Marcelo wondered where time dissipated. Or, conversely, why time dug in so doggedly, trickling by in infinitesimally small drops. Sometimes the week would drag on, day by day, each moment not a moment, but eternally long; the weekend would whiz by in a whir, surely breaking some law of physics. Or, sometimes, it felt like both workweeks and weekends would fall, one by one, like obedient dominoes, for weeks on end, each one succeeding the other in a blur, nothing quite sticking, every day much like the next, each alike in the rapidity of its passing. Marcelo didn’t understand time, how it could meander like the stream in Malibu Creek State Park, or rush like the Los Angeles River in flood after a storm, or seem constant like the roil of the Pacific, often simultaneously. There were times he tried to control his perception of time, to consciously live every moment, inhabit every minute, take in the time and savor it, whatever he happened to be doing. But time had a way of subverting his attempts, and it would quickly impose its own will with little trouble. There was, however, one certain feeling he had: time was inexorably passing him by; whether it did so quickly or slowly didn’t matter; if it did so quickly, he would marvel at the suddenness of it all, of how onrushing flowed the time from awakening to repose; if slowly, he would sense its slow passing, its grinding away like so much wheat being sedately milled into powder. He was far from old, only in his early thirties; however, each year that passed saw him tacking further away from his youthful goals, his dreams remaining so, and it gnawed at him. It didn’t gnaw enough at him for him to do anything about it, though. It gnawed at him just sufficiently for him to feel put upon, and to elicit random, elegiac sighs.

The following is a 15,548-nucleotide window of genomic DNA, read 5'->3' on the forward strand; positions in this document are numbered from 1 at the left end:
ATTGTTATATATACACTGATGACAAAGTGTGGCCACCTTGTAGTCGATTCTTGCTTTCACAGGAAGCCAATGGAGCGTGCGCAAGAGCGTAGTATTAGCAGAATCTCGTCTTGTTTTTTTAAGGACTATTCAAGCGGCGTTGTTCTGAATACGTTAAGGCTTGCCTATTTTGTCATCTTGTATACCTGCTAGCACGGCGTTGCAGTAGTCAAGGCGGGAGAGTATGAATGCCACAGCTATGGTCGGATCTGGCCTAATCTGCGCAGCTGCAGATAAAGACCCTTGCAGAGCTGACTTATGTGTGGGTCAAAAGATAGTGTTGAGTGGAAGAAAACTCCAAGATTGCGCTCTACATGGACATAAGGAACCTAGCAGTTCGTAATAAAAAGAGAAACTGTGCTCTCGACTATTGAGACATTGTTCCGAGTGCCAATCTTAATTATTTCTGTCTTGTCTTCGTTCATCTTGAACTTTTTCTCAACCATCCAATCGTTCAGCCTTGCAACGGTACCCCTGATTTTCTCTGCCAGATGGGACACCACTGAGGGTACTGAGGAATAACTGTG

For Marcelo, time was bifurcated, divided into “before” and “after.” Not before Papá’s death and after Papá’s death, no, but before the family left New York and after they arrived in Los Angeles. That was the great fissure in his life, the point at which time started over. A lifetime had passed since the great trek westward—Mamá and Papá and Lexie and Celito and Abuela and Abuelo, catching a redeye like refugees on the last plane out of a disintegrating South American republic. Carlos was already in Southern California by that time, having decamped for warmer climes, seeking something different, some other experience than that offered by a cold northern city. Carlos had hated everything about New York—the noise, the grime, the casual rudeness, the banal brutality, the bitter winters leavened by the humid, insufferable summers. He had even bought a car—a Dodge Omni, with a barely functioning engine—just to get used to driving, because he knew he would take it one day and drive it across the continent and park it in front of Tía Evelina’s house, with a eucalyptus tree exuding its redolent oily smell, broad-leaved plants sprouting in the back yard forming a wall of green on the white fence, roses blooming in December. He had always known he would pack up his forlorn little car with all his possessions, and drive west over the George Washington Bridge, west across New Jersey and beyond, and slough off New York’s grit like a heavy, snow-laden woolen overcoat.
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